The Bible Book by BookThe Prophet. He is called the "Prophet of Divine Love." His name, Hosea, means "Deliverance." He was a native and citizen of Israel and followed Amos whom he may have heard in Bethel. He was a contemporary with Isaiah and bore faithful testimony to corrupt Israel in the North while Isaiah prophesied at Jerusalem and was to Israel what Jeremiah became to Judah. He was prepared for his work through the lessons which he learned from the sins of his unfaithful wife. (1) Through the suffering which he endured because of her sins, he understood how God was grieved at the wickedness of Israel and how her sins were not only against God's law but an insult to divine love. (2) In love and at great cost he restored his wayward wife and in that act saw a hope of the restoration and forgiveness of Israel. His ministry extended over more than sixty years and was perhaps the longest of any on record. It continued 786-726 B. C., covering the last few years of the reign of Jereboam II, to which Chs. 1-3 belong and the period of anarchy following.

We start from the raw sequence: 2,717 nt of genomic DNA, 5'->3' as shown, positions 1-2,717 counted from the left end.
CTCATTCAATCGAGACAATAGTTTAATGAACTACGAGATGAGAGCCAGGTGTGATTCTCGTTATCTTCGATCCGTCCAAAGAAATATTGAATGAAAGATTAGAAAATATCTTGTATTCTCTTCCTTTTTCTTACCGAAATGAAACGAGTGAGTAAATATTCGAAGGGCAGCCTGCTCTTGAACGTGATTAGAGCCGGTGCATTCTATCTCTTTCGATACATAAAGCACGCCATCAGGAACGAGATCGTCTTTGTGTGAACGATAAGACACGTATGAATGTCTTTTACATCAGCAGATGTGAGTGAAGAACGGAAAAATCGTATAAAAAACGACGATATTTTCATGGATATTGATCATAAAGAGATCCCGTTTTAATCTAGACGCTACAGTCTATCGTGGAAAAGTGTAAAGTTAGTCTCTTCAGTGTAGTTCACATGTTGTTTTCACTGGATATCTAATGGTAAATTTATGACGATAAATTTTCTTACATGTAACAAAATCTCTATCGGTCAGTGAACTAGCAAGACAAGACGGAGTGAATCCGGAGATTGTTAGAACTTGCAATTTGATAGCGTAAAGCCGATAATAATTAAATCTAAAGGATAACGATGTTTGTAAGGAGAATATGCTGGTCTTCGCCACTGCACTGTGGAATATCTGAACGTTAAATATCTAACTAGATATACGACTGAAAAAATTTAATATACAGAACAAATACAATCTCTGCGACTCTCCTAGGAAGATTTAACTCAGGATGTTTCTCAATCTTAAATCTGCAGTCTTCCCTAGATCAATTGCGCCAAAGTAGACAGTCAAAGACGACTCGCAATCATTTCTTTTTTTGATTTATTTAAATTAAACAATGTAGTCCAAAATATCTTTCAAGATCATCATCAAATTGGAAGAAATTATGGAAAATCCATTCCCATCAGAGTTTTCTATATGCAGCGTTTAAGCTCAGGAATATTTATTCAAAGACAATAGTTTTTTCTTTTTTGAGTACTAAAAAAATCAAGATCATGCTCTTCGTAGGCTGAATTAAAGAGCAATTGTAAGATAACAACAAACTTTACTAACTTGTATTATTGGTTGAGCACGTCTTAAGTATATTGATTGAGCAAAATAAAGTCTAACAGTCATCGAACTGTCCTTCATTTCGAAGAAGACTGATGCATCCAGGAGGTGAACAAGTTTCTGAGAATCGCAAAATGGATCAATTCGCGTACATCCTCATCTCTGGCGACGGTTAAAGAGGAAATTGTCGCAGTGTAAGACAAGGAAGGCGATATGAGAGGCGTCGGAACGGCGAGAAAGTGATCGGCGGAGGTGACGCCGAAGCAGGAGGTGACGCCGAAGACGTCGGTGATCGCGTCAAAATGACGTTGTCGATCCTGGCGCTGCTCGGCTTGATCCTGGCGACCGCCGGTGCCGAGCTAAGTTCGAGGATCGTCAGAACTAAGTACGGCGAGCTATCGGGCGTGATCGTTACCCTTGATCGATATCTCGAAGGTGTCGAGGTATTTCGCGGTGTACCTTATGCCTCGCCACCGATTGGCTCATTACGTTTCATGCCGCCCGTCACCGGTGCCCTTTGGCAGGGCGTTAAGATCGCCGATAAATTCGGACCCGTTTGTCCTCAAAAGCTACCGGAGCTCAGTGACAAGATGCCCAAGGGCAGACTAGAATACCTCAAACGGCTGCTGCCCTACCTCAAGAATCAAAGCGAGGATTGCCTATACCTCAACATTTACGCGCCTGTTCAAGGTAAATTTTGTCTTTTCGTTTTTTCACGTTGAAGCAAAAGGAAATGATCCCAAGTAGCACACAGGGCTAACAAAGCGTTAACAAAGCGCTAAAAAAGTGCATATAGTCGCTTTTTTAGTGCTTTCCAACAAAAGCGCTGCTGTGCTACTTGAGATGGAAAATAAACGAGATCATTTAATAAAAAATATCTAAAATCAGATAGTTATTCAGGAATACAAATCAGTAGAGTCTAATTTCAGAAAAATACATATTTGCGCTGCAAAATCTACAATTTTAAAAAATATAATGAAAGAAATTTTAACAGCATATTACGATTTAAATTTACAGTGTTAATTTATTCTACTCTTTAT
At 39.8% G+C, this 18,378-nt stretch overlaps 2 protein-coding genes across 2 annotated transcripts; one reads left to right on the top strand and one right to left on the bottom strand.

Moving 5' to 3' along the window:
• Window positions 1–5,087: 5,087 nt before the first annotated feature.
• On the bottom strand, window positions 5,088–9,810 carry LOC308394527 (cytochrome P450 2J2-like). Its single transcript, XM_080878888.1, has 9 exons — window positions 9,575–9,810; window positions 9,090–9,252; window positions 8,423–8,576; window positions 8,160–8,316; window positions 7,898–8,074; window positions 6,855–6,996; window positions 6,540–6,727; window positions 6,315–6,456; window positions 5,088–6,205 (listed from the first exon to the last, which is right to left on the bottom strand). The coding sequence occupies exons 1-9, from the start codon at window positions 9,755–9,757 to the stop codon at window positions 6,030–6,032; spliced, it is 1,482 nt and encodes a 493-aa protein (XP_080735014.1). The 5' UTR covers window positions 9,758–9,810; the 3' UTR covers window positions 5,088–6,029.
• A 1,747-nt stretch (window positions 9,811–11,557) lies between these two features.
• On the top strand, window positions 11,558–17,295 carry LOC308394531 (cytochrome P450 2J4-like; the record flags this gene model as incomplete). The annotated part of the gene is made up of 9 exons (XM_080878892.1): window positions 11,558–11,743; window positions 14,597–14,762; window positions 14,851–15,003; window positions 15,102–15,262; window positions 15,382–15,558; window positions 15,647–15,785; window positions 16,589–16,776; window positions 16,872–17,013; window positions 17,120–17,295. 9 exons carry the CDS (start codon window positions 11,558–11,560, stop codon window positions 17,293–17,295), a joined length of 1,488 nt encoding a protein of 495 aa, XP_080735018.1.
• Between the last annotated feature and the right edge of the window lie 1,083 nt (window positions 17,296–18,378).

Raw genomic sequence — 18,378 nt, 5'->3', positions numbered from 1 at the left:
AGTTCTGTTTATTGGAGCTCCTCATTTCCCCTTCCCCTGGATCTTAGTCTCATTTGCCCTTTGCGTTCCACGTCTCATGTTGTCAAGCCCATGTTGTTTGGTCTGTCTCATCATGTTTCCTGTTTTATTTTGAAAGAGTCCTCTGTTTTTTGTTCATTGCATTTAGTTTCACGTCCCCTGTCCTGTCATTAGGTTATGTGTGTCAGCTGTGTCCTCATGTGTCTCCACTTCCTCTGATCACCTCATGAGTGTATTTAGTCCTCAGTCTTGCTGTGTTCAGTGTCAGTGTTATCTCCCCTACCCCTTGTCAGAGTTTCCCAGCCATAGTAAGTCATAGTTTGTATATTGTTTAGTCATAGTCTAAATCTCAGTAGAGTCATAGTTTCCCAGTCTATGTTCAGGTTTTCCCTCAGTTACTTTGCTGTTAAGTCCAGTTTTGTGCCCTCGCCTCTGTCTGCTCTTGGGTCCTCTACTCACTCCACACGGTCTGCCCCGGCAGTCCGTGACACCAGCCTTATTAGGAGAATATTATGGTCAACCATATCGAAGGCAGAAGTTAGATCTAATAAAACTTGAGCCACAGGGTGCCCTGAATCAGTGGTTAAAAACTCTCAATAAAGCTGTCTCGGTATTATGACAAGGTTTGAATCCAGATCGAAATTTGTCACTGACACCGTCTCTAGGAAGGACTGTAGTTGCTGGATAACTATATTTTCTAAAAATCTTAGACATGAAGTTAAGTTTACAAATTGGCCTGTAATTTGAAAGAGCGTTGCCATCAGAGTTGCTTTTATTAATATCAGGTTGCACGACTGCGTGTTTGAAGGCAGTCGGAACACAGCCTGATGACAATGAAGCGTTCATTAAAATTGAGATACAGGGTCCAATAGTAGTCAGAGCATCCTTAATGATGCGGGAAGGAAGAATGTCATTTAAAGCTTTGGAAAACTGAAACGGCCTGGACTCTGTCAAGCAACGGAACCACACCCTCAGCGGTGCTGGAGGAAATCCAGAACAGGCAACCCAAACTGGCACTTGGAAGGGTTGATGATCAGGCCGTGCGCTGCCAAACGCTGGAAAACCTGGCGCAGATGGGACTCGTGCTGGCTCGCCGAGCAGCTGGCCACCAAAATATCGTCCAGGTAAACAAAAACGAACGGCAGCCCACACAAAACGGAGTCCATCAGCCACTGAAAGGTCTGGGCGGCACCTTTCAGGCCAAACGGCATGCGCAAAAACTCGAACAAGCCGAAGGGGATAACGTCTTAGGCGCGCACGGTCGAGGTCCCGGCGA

The Style and Method. His style is "abrupt, uneven, inelegant," but also poetical, figurative and abounding in metaphors. His writings must be interpreted with great care to get what is meant by his symbolic speech. He reminds one of modern reformers and revivalists. Through all the anger which the book reveals we see also the surpassing beauty of reconciling love. One sees everywhere that the supreme goal to which Hosea moves is the re-establishment of Israel's fellowship of life and love with Jehovah.
Conditions of Israel. Outwardly there was prosperity. Syria and Moab had been conquered; commerce had greatly increased; the borders of the land had been extended and the temple offerings were ample. Inwardly there was decay. Gross immoralities were being introduced; worship was being polluted and the masses of the people crushed, while the Assyrian Empire was advancing and ready to crush Israel, whom, because of her sins, God had abandoned to her fate.